My love affair with baseball began with reluctance.
As a high school student with two working parents, I was tasked with transporting my siblings to little league. My brothers, aged six and ten, were aficionados. They kept meticulous stats and collected shoeboxes full of cards. They staged elaborate games in the backyard with multitudes of ghost runners and often only a single fielder. I, on the other hand, had boyfriends to call and MTV to watch; I wasn’t interested in baseball.
But my brothers had been dragged to all my tennis matches, awards assemblies, and choir concerts, and Mom and Dad felt it was time I returned the favor. So to baseball I went.
Practices weren’t too bad. They were only an hour or so, and we were usually late. 5 pm would find us fishing through the laundry for pants or socks that no one had bothered to wash. I’d usually bring a book and settle into my lawn chair, turning the pages of Pride and Prejudice to the dusty thump, thump, thump of balls hitting mitts.
But the games were a different story. They were interminable. Teams in these leagues carried anywhere from fifteen to twenty players and it wasn’t unusual for them to ‘bat around’ in almost every inning. Everybody was a hitter. And even if they weren’t, it didn’t matter, since nobody could catch. Or throw. Or pitch. It was in my youngest brother’s league where I was introduced to the rolling homer. A child would swing mightily, often from high to low, as though swatting a fly, and the ball would bounce into the infield. It would roll past the shirking pitcher and slowly elude the daydreaming shortstop, finally coming to rest in the tall grasses of the outfield until someone, usually the coach’s son, realized it was still in play. He might grab it and throw excitedly towards first base, overshooting and nailing someone’s windshield in the process. By that time, the serendipitous batter would have tagged all the bases and slid into home plate. Even when the ball was nowhere near them, the kids always slid. Dirt on your pants was a badge of honor.
My other brother played travel ball, which was less an indication of his skill level and more a sign that the games were simply farther away. The fields were a little bigger; one had actual dugouts. And all the teams were sponsored by local businesses. My brother and his friends played for a used car dealership, but their nemeses, the kids on a team to the north, were sponsored by a nearby bakery. My brother was never more inconsolable than when he suffered defeat at the hands of the Mighty Muffins.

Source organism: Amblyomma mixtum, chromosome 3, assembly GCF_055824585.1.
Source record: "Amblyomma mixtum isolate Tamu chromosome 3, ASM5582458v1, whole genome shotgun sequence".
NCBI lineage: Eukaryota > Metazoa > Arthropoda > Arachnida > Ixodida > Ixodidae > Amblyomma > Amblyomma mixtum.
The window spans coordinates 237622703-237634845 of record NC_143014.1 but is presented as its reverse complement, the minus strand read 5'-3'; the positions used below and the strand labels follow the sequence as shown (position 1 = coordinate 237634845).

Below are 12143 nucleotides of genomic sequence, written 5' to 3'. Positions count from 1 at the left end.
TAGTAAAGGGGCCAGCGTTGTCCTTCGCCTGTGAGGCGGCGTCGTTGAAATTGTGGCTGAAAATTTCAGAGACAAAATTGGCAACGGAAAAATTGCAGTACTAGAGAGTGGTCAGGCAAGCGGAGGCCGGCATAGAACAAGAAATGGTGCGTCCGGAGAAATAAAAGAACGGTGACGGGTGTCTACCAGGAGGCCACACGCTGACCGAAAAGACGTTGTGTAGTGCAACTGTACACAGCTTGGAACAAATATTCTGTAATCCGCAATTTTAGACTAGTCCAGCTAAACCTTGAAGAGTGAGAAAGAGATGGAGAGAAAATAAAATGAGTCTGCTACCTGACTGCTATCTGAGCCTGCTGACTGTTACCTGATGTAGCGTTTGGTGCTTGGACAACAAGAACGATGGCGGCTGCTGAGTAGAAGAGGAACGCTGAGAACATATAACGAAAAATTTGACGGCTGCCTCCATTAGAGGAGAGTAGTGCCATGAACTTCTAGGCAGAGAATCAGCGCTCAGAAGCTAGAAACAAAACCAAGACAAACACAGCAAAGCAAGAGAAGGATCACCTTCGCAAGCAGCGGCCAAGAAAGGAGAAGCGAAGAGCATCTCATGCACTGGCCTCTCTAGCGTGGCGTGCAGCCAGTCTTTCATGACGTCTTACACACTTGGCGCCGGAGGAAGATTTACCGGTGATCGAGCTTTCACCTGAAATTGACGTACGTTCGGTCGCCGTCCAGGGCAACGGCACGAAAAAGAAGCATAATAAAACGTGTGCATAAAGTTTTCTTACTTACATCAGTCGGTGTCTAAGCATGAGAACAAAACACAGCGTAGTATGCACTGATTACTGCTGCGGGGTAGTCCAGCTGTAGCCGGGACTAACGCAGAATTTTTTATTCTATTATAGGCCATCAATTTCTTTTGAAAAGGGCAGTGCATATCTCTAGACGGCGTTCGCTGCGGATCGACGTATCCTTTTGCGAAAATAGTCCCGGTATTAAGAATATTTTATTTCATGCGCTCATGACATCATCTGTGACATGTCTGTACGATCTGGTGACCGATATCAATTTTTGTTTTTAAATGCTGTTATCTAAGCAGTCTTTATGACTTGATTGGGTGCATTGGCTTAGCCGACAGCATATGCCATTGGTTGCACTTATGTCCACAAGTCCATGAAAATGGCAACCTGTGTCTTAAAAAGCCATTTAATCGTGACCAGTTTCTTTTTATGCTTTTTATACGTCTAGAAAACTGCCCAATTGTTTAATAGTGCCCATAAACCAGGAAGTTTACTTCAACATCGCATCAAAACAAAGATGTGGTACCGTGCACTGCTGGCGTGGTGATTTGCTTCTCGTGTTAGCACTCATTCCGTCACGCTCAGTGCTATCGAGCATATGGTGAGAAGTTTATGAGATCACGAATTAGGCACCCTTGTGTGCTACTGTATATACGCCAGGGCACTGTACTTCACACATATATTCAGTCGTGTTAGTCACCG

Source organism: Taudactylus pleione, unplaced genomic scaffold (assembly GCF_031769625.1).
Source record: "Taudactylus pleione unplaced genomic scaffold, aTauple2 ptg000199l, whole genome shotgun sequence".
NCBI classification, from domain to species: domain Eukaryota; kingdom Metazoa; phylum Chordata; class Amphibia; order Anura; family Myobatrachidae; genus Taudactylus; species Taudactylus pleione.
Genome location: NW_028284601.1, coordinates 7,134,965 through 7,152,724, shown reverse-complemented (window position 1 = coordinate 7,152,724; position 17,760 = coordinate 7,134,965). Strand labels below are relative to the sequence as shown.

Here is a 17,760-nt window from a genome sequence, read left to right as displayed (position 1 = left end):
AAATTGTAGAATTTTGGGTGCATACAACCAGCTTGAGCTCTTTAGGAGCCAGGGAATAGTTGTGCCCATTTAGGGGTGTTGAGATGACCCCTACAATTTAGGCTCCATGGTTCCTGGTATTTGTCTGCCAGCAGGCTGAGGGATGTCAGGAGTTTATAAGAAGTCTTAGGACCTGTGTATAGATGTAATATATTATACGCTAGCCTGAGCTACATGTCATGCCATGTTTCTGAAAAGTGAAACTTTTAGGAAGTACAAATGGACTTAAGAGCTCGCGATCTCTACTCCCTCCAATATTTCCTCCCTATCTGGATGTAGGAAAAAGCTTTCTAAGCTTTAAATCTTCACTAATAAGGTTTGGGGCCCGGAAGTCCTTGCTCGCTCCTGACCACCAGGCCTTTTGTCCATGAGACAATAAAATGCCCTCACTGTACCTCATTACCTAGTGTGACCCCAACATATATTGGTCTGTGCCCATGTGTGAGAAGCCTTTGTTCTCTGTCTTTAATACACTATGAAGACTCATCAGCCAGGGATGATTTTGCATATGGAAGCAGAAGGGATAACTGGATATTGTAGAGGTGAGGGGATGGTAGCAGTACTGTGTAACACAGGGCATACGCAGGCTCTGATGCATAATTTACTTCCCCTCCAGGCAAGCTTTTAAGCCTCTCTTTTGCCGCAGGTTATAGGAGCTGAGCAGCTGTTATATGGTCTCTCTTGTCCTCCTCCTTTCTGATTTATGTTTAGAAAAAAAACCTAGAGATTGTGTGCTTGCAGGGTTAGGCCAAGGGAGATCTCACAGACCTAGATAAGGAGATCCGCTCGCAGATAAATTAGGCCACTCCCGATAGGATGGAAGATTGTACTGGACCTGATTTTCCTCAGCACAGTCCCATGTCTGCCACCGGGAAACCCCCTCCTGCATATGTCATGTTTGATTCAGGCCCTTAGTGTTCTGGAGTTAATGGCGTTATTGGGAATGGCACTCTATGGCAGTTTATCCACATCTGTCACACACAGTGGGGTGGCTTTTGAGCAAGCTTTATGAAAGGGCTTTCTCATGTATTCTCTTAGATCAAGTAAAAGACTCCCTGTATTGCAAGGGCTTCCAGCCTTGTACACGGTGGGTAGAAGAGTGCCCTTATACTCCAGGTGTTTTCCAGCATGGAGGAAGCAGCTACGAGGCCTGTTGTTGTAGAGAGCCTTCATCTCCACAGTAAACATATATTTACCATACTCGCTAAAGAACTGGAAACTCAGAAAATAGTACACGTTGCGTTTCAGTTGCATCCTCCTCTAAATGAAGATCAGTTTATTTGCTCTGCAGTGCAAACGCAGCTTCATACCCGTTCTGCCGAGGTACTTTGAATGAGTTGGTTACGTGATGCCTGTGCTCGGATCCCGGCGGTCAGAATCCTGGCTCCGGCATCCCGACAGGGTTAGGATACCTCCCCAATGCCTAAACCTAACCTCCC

Spring ball gave way to summer ball, and though my parents were better able to attend these games, I found myself tagging along anyway. I still had dates and friends and college packing to do, but I chose to sit through little league. I began to find comfort in the game itself.
There was something soothing about baseball’s consistency. Three strikes made an out, three outs turned an inning, and there were only three bags to tag on your way back home. I stood on the cusp of adulthood, excited and scared in the face of what was to come. Little did I know that I would never live at home again. I would study abroad, meet a Navy man, and travel the world. I would watch big league ball in Boston, Seattle, Tampa, and Detroit. But no matter how far from home I strayed, I carried with me the comfortable thump of those little league mitts, and the image of ghost runners in the backyard soundlessly cheering boys playing at being men.
Author Bio: Annmarie Kelly-Harbaugh is a writer, teacher, dog-lover, and mom. She spends her days knocking about with her three children, eating salads, and sneaking dark chocolate when nobody’s looking.